While I would agree to this, nobody wants to go in that direction: neither the central/northern wealthier states, that would end up paying more, nor the populist/sovereignist groups, who apparently want less, not more, centralisation (even though they are quite ambiguous guys so who knows).

    Plus, in the case of Italy, Italy is still a net contributor to the EU budget so I don’t think this would be very effective.

    Personally I think the EU should, as a whole, just go into a much more expansive and inflationary policy mode.

    1. Yves Smith Post author

      Please bone up on Modern Monetary Theory. The EU is a monetary sovereign. It does not need to tax to spend. It can and should run deficits until it starts creating inflation. The EU is a long long long way from having an inflation problem.

      1. MisterMr

        Perhaps I didn’t understand what you meant, then.

        I think that the EU actually needs inflation, not that inflation would be a problem.

        Someone’s debt, like Italian government debt, are someone’s else assets (like the assets of Italian savers or of Italian banks).
        Higer inflation reduces the incidence of debt, but also reduce the value of the savings, as the two are actually two faces of the same coin.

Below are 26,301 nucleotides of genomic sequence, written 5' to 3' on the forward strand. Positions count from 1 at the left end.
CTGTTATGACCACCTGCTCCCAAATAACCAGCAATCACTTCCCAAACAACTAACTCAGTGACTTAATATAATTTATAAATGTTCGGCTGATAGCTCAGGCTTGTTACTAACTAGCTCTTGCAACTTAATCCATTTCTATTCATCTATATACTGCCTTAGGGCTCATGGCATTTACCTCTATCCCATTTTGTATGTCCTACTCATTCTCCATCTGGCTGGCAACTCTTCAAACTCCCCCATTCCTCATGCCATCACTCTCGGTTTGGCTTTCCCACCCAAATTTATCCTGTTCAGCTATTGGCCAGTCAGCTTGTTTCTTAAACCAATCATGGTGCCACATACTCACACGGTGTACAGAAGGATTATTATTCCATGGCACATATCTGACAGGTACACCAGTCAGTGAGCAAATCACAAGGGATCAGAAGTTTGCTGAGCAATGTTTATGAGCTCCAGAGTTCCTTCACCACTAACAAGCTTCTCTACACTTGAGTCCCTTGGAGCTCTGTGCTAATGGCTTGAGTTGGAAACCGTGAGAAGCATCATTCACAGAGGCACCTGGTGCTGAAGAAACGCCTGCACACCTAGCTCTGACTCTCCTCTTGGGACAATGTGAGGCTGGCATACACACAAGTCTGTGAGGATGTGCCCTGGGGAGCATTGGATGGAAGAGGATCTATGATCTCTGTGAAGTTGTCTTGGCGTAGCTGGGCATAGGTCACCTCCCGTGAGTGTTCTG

In this situation I think this would be a good thing: there is too much savings and financial wealth going around.

        But obviously most savers wouldn’t be happy whith this. Savers in Italy certainly wouldn’t be happy, and savers in other parts of the EU where the economy isn’t going that bad certainly would hate it.
        That’s IMO the reason central european countries are for austerity.

        1. Mael Colium

          You are mistaking the member states as being sovereign with respect to currency. There is only one sovereign in this regard – the EC. So the balancing of assets against liabilities doesn’t come into play.
          The States within the EU are not currency issuers. Their balance sheets stand alone as they are users of a foreign currency and at risk of default. This is the card the EC are playing.

      2. Synoia

        Before the EU has an inflation problem, they have a German and Dutch problem.

        The Germans and Dutch have control of their surpluses. The EU has control of deficits.

        Based on the history, every other country in the EU would probably behave the same way.

      3. Oregoncharles

        Technical point: don’t the treaties effectively forbid the EU/ECB from functioning as a monetary sovereign? If I understand them correctly, there is no true monetary sovereign in the Eurozone. That was the point – to rule out MMT type policies. That’s precisely why the ECB had to go on a bond-buying binge, and even that was questionable.

        Obviously, that was idiotic, malicious, or both, but it’s been the gist of several articles here. These are chickens coming home to roost, after a diet of dynamite.

        This is the problem Varoufakis was trying to address, so far with no effect whatsoever; I wonder whether he’s delighted or terrified?

        1. Synapsid


          “These are chickens coming home to roost, after a diet of dynamite.”